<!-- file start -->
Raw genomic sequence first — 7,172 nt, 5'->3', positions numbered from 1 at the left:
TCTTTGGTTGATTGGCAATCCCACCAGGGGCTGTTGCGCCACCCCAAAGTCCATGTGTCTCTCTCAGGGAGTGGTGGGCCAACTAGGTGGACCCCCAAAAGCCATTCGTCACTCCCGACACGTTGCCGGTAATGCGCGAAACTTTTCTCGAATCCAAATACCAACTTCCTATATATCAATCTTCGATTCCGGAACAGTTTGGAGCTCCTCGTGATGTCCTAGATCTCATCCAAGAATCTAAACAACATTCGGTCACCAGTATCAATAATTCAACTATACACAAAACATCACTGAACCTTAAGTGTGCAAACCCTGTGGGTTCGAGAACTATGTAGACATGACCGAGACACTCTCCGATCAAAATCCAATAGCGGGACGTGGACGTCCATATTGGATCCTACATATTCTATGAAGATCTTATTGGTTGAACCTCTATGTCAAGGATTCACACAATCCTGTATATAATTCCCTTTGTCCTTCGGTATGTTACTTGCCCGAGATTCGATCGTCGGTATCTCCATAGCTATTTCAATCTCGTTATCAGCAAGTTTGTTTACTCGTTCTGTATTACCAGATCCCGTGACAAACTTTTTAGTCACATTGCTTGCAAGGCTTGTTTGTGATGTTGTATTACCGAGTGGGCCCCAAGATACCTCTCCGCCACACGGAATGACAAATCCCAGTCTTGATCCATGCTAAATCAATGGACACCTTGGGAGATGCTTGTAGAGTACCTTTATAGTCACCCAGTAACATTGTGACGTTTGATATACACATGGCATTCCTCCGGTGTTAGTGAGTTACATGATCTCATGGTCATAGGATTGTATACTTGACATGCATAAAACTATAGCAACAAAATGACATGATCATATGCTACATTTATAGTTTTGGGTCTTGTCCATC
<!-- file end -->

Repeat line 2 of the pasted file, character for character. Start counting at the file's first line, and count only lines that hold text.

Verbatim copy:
TCTTTGGTTGATTGGCAATCCCACCAGGGGCTGTTGCGCCACCCCAAAGTCCATGTGTCTCTCTCAGGGAGTGGTGGGCCAACTAGGTGGACCCCCAAAAGCCATTCGTCACTCCCGACACGTTGCCGGTAATGCGCGAAACTTTTCTCGAATCCAAATACCAACTTCCTATATATCAATCTTCGATTCCGGAACAGTTTGGAGCTCCTCGTGATGTCCTAGATCTCATCCAAGAATCTAAACAACATTCGGTCACCAGTATCAATAATTCAACTATACACAAAACATCACTGAACCTTAAGTGTGCAAACCCTGTGGGTTCGAGAACTATGTAGACATGACCGAGACACTCTCCGATCAAAATCCAATAGCGGGACGTGGACGTCCATATTGGATCCTACATATTCTATGAAGATCTTATTGGTTGAACCTCTATGTCAAGGATTCACACAATCCTGTATATAATTCCCTTTGTCCTTCGGTATGTTACTTGCCCGAGATTCGATCGTCGGTATCTCCATAGCTATTTCAATCTCGTTATCAGCAAGTTTGTTTACTCGTTCTGTATTACCAGATCCCGTGACAAACTTTTTAGTCACATTGCTTGCAAGGCTTGTTTGTGATGTTGTATTACCGAGTGGGCCCCAAGATACCTCTCCGCCACACGGAATGACAAATCCCAGTCTTGATCCATGCTAAATCAATGGACACCTTGGGAGATGCTTGTAGAGTACCTTTATAGTCACCCAGTAACATTGTGACGTTTGATATACACATGGCATTCCTCCGGTGTTAGTGAGTTACATGATCTCATGGTCATAGGATTGTATACTTGACATGCATAAAACTATAGCAACAAAATGACATGATCATATGCTACATTTATAGTTTTGGGTCTTGTCCATC